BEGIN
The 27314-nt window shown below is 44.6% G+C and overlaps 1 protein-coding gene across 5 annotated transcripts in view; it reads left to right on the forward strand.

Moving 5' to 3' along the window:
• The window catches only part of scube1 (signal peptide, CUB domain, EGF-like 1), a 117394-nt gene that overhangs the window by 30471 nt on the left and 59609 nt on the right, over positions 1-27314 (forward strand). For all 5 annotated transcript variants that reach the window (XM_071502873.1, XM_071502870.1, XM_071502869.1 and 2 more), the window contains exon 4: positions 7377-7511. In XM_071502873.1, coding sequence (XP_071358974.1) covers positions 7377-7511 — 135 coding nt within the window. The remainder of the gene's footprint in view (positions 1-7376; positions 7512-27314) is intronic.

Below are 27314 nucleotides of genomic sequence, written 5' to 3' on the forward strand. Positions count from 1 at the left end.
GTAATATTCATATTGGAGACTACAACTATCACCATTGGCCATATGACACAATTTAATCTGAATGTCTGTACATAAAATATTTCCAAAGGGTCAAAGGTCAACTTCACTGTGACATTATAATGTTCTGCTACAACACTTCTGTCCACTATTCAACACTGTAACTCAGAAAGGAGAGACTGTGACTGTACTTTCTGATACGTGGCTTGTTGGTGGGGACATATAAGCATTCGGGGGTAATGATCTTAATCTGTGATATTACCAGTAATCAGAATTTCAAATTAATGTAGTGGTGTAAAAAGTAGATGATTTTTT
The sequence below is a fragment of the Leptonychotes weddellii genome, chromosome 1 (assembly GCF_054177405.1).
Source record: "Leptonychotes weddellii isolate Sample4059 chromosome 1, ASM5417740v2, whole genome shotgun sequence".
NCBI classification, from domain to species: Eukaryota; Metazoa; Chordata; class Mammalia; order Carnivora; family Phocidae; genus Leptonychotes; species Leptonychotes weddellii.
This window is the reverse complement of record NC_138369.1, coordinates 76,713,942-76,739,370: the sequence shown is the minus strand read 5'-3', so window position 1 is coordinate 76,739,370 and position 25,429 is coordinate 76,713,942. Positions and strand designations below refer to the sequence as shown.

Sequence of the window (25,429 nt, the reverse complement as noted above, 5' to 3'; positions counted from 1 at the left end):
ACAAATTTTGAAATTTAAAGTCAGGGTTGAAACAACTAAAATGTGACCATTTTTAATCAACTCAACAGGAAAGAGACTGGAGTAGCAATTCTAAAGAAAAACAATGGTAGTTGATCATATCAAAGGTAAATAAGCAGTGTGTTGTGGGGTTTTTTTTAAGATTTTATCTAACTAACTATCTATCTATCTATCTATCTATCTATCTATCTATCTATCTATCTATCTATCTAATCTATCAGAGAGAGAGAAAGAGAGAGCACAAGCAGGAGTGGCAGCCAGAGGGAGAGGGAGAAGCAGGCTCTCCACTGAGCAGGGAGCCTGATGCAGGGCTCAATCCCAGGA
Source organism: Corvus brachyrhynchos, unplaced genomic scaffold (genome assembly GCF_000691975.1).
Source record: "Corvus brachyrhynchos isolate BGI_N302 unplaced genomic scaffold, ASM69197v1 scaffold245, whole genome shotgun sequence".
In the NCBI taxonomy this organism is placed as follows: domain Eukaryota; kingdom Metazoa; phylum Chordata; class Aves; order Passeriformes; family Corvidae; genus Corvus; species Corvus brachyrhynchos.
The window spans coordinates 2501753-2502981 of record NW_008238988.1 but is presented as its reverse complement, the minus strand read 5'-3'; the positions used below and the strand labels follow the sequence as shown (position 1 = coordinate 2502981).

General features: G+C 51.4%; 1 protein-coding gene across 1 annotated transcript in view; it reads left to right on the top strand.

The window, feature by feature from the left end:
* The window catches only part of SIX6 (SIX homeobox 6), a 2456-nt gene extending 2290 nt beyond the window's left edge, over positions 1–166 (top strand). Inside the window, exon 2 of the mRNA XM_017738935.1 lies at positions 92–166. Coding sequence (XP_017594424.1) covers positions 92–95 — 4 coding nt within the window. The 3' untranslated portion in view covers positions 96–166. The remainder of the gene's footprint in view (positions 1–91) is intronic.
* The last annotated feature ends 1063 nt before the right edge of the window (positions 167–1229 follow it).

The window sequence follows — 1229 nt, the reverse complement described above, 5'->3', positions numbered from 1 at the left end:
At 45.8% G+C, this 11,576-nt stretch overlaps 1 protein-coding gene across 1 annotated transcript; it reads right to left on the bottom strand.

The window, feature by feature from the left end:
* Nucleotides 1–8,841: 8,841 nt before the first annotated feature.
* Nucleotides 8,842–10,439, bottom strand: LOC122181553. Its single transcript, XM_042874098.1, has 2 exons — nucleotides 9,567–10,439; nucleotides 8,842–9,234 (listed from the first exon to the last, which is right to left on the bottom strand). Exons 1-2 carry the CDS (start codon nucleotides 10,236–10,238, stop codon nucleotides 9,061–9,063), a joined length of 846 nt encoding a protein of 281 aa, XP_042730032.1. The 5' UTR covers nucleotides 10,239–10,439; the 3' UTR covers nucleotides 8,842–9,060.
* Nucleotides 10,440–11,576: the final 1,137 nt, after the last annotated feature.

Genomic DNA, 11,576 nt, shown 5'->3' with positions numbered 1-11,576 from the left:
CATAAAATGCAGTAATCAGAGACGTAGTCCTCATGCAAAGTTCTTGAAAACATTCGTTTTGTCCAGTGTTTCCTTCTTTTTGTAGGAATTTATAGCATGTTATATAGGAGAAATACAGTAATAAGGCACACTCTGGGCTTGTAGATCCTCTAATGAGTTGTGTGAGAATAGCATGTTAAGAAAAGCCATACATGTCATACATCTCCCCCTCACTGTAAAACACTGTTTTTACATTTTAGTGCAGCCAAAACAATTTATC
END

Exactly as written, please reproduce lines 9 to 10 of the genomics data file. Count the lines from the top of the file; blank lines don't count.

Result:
This window is the reverse complement of record NC_138369.1, coordinates 76,713,942-76,739,370: the sequence shown is the minus strand read 5'-3', so window position 1 is coordinate 76,739,370 and position 25,429 is coordinate 76,713,942. Positions and strand designations below refer to the sequence as shown.

Sequence of the window (25,429 nt, the reverse complement as noted above, 5' to 3'; positions counted from 1 at the left end):